On Friday afternoon, the Timbers announced that Major League Soccer has terminated Fernandez's contract with immediate effect for failure to comply with the terms and conditions of the league's substance abuse and behavioral health (SABH) program.
According to The Athletic's Paul Tenorio, this is the first time that MLS has ever terminated the contract of a player for violating the SABH.
Tenorio has also reported that MLS will be suing Fernandez's previous club, Necaxa of Mexico's Liga MX, and that the MLS Players' Association will be filing a grievance on Fernandez's behalf.
It's a terribly sad turn of events for a young player with a history of substance abuse, and, it seems, the beginning of a long and potentially ugly legal process.
That history of substance abuse dates at least back to 2015, when Fernandez failed multiple drug tests — including one for cocaine — while playing for Racing Club in his native Argentina and was suspended from professional soccer for a year-and-a-half.
Fernandez moved abroad to go through a rehabilitation process and restart his career, which he did with great success during stops in Chile and Mexico, but his past drug use was a central concern of the Timbers' when deciding whether to sign him for a club record transfer fee this spring.
The Timbers ultimately decided to bring him aboard — though their transfer agreement with Necaxa did include certain behavioral clauses that now may see the Timbers recoup a portion of what they paid in the transaction.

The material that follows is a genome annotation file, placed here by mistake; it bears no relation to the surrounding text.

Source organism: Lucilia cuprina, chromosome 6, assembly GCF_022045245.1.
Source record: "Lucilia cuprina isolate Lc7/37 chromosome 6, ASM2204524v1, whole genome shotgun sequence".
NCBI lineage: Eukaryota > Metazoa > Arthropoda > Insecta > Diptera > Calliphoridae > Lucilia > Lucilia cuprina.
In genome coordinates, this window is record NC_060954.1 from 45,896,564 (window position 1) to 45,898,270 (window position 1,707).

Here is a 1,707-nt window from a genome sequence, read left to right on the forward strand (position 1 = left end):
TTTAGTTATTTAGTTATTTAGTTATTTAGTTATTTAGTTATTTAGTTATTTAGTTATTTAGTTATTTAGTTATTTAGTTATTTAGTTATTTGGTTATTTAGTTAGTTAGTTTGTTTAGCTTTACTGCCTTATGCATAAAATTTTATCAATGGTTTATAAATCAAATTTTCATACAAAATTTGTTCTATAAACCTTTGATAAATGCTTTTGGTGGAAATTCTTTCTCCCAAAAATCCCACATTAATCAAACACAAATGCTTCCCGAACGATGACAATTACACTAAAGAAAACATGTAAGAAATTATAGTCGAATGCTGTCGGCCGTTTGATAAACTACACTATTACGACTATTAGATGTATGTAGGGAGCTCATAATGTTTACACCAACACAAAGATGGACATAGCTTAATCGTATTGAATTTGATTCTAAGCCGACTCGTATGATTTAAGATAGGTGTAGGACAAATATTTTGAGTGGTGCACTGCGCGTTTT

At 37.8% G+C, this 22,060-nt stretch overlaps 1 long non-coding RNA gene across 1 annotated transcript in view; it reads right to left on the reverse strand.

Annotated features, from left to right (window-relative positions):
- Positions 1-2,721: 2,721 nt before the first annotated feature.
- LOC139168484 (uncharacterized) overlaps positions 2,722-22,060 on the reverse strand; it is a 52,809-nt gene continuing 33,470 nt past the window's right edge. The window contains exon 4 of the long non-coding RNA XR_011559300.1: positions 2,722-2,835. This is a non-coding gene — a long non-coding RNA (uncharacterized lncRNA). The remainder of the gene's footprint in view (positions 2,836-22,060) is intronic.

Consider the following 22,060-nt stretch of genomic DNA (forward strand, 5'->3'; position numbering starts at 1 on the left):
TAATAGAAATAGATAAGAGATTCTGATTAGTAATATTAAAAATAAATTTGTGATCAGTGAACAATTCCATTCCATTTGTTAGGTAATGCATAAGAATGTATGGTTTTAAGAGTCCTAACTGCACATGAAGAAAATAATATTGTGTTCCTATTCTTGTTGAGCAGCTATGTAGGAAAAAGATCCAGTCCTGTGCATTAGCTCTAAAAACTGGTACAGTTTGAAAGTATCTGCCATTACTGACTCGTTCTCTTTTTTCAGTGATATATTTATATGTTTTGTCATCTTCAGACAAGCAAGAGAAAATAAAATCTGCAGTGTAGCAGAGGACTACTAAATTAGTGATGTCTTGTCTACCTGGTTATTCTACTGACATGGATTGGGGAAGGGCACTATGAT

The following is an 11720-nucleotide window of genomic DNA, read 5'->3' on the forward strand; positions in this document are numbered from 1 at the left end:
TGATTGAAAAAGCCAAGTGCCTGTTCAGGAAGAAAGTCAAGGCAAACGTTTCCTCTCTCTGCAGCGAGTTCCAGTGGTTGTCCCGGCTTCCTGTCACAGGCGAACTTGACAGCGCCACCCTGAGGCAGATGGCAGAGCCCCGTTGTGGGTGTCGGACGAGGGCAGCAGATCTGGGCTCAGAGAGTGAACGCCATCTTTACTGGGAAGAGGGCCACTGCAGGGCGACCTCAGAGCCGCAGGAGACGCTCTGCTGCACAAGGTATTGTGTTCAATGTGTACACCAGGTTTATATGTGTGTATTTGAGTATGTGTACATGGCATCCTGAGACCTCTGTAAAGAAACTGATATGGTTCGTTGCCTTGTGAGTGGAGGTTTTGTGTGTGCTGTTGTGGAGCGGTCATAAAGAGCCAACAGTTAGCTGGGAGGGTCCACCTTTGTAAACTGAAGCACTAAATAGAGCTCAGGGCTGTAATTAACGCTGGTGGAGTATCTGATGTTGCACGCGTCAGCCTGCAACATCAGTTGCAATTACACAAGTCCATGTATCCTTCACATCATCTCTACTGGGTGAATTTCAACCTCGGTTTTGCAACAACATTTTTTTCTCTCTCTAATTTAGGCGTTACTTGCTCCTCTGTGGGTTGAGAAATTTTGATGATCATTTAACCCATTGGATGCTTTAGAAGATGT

It's a dizzying fall for Fernandez, who, after arriving in May, made a record-breaking start to life in MLS — scoring five goals in his first four league games and eight goals in his first nine, including a brace in a 2-1 win at CenturyLink Field over the Seattle Sounders.
But after that torrid start, Fernandez's production dried up. He'd score just three more times the rest of the season, and missed time in September for what was termed a "stomach virus" as rumors swirled about his personal and professional conduct.
He eventually returned to the lineup, but was sent off in the penultimate game of the regular season at Sporting Kansas City and checked himself into the SABH just eight days later — missing the club's playoff loss to Real Salt Lake.
Fernandez returned to Portland after being cleared by doctors to resume working out at the end of October, and all signs pointed to his returning to the club next year.
Now, though, that won't happen. It's a competitive and psychological blow for the Timbers, who may well be down to one returning DP, and an unprecedented situation for MLS.
For Fernandez, all attention now must turn to his health. Here's hoping he can get well.